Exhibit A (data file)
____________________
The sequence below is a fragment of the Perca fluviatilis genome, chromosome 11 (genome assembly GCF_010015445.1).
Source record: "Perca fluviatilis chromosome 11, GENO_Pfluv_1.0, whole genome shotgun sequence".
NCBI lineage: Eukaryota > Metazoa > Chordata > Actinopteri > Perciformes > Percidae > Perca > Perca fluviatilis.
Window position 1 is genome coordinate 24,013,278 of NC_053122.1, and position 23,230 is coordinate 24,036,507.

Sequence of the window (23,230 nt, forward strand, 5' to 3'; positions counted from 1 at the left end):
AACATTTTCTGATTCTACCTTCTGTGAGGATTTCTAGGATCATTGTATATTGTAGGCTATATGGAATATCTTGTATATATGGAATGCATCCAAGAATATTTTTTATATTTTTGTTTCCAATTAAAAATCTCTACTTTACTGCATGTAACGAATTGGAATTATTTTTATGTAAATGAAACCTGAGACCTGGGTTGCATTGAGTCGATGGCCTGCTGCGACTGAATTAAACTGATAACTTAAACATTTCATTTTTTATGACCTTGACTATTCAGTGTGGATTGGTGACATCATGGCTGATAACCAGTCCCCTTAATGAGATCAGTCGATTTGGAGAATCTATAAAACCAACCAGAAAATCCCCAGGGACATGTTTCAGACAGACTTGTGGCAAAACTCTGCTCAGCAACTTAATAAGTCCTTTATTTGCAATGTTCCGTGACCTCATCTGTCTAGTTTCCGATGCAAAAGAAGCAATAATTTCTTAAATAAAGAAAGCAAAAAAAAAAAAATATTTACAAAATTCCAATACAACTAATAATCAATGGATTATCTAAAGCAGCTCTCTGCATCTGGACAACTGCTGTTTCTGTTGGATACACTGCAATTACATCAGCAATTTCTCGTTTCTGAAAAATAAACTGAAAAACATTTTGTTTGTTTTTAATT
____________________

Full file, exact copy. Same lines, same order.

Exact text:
The sequence below is a fragment of the Perca fluviatilis genome, chromosome 11 (genome assembly GCF_010015445.1).
Source record: "Perca fluviatilis chromosome 11, GENO_Pfluv_1.0, whole genome shotgun sequence".
NCBI lineage: Eukaryota > Metazoa > Chordata > Actinopteri > Perciformes > Percidae > Perca > Perca fluviatilis.
Window position 1 is genome coordinate 24,013,278 of NC_053122.1, and position 23,230 is coordinate 24,036,507.

Sequence of the window (23,230 nt, forward strand, 5' to 3'; positions counted from 1 at the left end):
AACATTTTCTGATTCTACCTTCTGTGAGGATTTCTAGGATCATTGTATATTGTAGGCTATATGGAATATCTTGTATATATGGAATGCATCCAAGAATATTTTTTATATTTTTGTTTCCAATTAAAAATCTCTACTTTACTGCATGTAACGAATTGGAATTATTTTTATGTAAATGAAACCTGAGACCTGGGTTGCATTGAGTCGATGGCCTGCTGCGACTGAATTAAACTGATAACTTAAACATTTCATTTTTTATGACCTTGACTATTCAGTGTGGATTGGTGACATCATGGCTGATAACCAGTCCCCTTAATGAGATCAGTCGATTTGGAGAATCTATAAAACCAACCAGAAAATCCCCAGGGACATGTTTCAGACAGACTTGTGGCAAAACTCTGCTCAGCAACTTAATAAGTCCTTTATTTGCAATGTTCCGTGACCTCATCTGTCTAGTTTCCGATGCAAAAGAAGCAATAATTTCTTAAATAAAGAAAGCAAAAAAAAAAAAATATTTACAAAATTCCAATACAACTAATAATCAATGGATTATCTAAAGCAGCTCTCTGCATCTGGACAACTGCTGTTTCTGTTGGATACACTGCAATTACATCAGCAATTTCTCGTTTCTGAAAAATAAACTGAAAAACATTTTGTTTGTTTTTAATT